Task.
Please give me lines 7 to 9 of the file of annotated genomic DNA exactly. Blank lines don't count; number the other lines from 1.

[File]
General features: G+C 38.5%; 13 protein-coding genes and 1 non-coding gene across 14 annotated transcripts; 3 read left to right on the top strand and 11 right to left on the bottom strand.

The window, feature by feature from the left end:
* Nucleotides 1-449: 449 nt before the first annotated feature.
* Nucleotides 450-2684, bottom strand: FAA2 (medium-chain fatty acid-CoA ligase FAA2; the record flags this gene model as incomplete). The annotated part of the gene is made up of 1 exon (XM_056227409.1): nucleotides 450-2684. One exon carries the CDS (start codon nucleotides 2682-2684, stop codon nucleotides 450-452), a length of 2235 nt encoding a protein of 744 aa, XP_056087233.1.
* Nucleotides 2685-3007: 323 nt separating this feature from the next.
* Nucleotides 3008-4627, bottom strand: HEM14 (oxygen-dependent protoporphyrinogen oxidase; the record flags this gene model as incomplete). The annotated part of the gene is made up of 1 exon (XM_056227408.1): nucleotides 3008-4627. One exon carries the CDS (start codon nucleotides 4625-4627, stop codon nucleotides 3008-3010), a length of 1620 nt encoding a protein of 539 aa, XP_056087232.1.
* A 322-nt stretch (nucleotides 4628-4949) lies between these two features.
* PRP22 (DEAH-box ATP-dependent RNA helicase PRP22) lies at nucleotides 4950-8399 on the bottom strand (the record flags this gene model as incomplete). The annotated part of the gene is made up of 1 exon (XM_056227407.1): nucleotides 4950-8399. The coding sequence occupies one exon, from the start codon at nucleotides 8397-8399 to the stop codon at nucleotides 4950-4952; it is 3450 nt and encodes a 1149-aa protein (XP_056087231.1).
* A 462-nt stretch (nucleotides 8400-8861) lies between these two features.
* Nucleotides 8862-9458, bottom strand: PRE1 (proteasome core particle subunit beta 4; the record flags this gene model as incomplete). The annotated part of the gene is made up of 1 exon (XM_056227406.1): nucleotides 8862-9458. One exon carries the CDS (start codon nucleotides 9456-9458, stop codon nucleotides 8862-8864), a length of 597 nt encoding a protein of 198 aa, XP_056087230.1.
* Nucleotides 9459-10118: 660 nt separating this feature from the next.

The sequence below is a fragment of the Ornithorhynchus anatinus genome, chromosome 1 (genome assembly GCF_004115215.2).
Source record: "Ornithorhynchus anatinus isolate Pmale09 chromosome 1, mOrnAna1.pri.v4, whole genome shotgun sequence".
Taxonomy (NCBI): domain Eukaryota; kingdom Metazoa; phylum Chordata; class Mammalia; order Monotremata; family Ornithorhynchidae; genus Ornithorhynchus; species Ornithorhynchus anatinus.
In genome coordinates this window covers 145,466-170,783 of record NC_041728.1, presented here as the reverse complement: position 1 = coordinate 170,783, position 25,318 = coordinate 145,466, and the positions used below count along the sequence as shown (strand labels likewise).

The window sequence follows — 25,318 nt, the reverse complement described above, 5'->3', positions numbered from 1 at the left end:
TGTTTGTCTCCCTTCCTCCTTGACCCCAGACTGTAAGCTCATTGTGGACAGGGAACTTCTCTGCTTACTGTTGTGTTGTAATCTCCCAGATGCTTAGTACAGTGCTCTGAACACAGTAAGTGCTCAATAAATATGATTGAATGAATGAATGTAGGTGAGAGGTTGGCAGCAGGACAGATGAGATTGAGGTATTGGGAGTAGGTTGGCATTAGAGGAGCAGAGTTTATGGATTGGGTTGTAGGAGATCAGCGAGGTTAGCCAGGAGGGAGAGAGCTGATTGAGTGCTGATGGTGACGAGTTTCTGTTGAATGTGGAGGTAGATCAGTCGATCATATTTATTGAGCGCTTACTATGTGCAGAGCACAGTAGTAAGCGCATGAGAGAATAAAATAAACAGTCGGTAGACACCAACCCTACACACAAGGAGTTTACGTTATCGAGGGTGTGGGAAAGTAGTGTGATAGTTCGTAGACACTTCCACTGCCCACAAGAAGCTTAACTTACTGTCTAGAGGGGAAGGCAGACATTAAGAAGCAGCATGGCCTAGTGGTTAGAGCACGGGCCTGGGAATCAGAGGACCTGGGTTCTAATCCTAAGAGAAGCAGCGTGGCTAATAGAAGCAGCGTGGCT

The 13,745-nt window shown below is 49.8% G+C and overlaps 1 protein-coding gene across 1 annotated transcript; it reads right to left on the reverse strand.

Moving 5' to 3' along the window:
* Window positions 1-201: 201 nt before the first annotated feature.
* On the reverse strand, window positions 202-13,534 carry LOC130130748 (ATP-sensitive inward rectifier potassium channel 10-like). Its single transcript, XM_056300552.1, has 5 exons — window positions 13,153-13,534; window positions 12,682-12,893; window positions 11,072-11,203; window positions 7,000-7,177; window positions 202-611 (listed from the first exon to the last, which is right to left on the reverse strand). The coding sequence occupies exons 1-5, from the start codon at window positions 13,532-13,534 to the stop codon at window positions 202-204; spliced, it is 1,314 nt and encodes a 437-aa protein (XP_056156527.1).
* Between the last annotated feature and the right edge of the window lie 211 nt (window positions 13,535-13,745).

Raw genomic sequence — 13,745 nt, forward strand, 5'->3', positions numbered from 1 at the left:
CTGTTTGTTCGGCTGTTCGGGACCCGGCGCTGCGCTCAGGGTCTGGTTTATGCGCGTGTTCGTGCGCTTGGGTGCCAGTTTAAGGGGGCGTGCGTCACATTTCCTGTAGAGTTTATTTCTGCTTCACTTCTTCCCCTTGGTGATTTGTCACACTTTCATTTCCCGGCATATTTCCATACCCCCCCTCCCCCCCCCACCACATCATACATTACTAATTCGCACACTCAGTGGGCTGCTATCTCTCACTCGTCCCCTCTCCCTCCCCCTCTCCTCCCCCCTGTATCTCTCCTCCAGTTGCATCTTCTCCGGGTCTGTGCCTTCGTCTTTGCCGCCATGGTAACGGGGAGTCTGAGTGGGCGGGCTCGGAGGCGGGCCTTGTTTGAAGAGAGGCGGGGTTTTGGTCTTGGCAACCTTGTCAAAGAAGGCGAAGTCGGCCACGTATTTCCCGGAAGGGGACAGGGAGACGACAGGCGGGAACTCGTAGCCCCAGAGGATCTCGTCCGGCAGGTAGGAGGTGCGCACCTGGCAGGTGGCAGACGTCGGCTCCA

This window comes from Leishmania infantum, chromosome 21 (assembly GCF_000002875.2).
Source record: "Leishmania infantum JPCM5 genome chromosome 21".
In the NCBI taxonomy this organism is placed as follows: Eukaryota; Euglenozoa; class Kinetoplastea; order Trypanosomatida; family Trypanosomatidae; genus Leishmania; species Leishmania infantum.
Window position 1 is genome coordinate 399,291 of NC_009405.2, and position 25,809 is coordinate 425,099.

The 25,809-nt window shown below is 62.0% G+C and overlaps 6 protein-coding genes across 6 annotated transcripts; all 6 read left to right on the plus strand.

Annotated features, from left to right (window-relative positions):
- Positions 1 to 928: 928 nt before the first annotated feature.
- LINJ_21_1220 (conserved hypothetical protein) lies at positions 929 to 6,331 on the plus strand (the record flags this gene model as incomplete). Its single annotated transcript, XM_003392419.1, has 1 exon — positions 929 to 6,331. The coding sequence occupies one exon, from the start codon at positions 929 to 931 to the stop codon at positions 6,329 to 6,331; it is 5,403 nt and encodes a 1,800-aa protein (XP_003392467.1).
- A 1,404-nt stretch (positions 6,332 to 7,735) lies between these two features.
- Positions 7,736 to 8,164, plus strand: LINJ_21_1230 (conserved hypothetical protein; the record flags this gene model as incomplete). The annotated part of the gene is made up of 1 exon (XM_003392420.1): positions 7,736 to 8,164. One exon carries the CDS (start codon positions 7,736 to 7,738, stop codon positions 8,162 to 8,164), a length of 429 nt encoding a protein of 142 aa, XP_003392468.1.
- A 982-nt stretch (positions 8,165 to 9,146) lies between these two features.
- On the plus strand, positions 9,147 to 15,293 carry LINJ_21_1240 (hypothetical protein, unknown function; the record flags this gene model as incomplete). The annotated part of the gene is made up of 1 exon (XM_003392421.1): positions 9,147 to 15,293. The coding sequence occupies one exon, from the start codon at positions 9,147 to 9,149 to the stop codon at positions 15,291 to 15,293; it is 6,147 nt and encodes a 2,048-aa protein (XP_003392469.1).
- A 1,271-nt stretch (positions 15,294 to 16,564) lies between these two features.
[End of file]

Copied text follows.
* A 322-nt stretch (nucleotides 4628-4949) lies between these two features.
* PRP22 (DEAH-box ATP-dependent RNA helicase PRP22) lies at nucleotides 4950-8399 on the bottom strand (the record flags this gene model as incomplete). The annotated part of the gene is made up of 1 exon (XM_056227407.1): nucleotides 4950-8399. The coding sequence occupies one exon, from the start codon at nucleotides 8397-8399 to the stop codon at nucleotides 4950-4952; it is 3450 nt and encodes a 1149-aa protein (XP_056087231.1).
* A 462-nt stretch (nucleotides 8400-8861) lies between these two features.